FELIX 3D Display: Human-Machine Interface for Interactive Real Three-Dimensional Imaging
- Cite this paper as:
- Langhans K., Oltmann K., Reil S., Goldberg L., Hatecke H. (2005) FELIX 3D Display: Human-Machine Interface for Interactive Real Three-Dimensional Imaging. In: Subsol G. (eds) Virtual Storytelling. Using Virtual Reality Technologies for Storytelling. ICVS 2005. Lecture Notes in Computer Science, vol 3805. Springer, Berlin, Heidelberg
Flat 2D screens cannot display complex 3D structures without the usage of different slices of the 3D model. A volumetric display, like the FELIX 3D Display can solve this problem. It provides space-filling images and is characterized by “multi-viewer” and “all-round view” capabilities without requiring cumbersome goggles.
The FELIX 3D Displays of the swept volume type use laser-light to project real three-dimensional images upwards a rotating screen. Because of some disadvantages using rotating parts in this setup, the FELIX Team started investigations also in the area of static volume displays. The so called, “SolidFELIX” prototypes, have transparent crystals as a projection volume. The image is created by two or one IR-laser beams.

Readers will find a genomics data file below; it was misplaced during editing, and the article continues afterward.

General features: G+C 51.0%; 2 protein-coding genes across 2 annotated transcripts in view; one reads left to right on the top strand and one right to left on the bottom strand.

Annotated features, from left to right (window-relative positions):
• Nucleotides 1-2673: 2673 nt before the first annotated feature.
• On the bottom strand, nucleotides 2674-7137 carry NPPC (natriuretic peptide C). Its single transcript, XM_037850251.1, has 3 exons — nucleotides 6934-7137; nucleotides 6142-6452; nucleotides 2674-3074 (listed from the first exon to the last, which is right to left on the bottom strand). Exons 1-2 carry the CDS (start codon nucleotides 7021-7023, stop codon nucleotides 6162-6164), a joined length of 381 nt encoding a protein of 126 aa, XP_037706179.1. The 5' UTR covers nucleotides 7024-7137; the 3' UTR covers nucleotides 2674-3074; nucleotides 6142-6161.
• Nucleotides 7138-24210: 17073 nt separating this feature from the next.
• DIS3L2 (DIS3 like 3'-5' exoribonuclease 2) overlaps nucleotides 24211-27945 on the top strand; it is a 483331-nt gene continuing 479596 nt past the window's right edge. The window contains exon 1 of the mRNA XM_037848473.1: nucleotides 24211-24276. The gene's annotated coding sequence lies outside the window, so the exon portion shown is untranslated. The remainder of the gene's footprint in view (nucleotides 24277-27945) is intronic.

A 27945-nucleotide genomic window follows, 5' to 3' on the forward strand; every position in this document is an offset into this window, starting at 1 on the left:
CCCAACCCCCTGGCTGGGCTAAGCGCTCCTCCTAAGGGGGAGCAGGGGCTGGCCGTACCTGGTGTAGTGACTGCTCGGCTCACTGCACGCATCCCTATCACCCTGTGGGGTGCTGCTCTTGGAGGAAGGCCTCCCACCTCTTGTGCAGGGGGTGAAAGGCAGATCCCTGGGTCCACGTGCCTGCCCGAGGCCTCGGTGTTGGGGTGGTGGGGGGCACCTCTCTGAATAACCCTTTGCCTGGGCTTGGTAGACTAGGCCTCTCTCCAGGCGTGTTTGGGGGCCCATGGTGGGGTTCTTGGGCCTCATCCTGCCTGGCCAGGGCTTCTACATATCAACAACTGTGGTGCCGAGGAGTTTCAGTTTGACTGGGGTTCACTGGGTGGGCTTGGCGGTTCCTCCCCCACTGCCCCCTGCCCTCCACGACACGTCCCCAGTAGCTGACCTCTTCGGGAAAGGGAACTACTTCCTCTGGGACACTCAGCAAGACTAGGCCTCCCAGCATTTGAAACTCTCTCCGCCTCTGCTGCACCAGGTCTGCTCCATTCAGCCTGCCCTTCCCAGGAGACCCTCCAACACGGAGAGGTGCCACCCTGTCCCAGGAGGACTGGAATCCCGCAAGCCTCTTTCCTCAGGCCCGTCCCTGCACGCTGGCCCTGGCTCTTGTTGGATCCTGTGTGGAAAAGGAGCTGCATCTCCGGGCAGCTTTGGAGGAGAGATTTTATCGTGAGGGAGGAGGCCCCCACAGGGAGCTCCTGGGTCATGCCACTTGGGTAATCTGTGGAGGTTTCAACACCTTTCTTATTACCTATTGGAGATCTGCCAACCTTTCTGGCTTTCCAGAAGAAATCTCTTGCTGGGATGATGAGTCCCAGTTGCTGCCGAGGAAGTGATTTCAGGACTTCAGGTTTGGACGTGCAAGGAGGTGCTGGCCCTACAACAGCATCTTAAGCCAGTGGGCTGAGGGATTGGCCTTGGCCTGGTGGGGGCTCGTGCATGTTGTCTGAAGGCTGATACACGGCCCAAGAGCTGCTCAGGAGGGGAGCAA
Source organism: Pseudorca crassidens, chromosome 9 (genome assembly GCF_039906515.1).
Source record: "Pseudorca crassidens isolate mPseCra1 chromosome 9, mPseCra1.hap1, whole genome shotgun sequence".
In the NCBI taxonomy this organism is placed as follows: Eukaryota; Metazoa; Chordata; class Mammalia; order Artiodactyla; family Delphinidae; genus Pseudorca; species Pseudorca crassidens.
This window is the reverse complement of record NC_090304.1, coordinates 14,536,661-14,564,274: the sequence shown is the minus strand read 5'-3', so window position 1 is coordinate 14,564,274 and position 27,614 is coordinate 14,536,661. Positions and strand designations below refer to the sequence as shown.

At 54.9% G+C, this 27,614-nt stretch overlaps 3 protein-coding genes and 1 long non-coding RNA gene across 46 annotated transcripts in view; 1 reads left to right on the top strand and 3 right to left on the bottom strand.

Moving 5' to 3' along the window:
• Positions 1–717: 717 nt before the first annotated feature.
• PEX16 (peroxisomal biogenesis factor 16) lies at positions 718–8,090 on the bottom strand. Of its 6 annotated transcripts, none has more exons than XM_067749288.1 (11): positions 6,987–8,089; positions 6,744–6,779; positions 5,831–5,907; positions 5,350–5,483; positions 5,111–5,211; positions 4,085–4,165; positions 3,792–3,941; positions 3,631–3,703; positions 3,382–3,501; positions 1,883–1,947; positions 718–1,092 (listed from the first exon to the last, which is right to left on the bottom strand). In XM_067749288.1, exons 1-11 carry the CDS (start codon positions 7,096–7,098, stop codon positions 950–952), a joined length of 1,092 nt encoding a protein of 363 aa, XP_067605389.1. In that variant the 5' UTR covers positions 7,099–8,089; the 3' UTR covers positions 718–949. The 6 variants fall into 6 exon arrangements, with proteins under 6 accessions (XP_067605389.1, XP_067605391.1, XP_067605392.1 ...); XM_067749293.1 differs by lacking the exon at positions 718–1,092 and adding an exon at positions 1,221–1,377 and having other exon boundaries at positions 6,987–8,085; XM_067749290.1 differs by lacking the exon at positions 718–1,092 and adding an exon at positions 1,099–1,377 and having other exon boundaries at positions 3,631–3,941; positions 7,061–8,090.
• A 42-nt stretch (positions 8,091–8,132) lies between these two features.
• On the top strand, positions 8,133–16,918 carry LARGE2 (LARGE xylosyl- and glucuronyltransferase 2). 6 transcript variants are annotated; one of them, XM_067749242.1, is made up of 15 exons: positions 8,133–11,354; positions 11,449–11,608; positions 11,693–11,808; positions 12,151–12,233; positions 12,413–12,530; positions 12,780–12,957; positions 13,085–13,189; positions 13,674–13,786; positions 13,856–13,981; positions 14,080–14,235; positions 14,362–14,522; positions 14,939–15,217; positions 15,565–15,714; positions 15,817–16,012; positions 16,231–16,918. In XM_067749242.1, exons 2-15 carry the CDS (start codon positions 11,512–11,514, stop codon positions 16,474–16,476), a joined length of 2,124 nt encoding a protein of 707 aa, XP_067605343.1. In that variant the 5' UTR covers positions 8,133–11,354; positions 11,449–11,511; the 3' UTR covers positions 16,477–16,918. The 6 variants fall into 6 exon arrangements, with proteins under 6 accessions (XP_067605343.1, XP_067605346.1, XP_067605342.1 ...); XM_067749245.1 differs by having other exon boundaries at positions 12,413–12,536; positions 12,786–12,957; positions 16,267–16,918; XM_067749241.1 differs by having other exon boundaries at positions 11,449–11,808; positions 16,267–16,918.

The projected images within all FELIX 3D Displays provide a fascinating, aesthetic impression through their inherent, unique three-dimensional appearance. These features of a 3D display could be combined in an interface between a virtual reality scene and the real world. Real-time interactions and animations are possible. Furthermore, the display could host an intelligent autonomous avatar that might appear within the display volume.
Potential applications as a virtual reality interface include the fields of entertainment, education, art, museum exhibitions, etc.
The FELIX 3D project team has evolved from a scientific working group of students and teachers at a normal high school in northern Germany. Despite minor funding resources considerable results have been achieved in the past.
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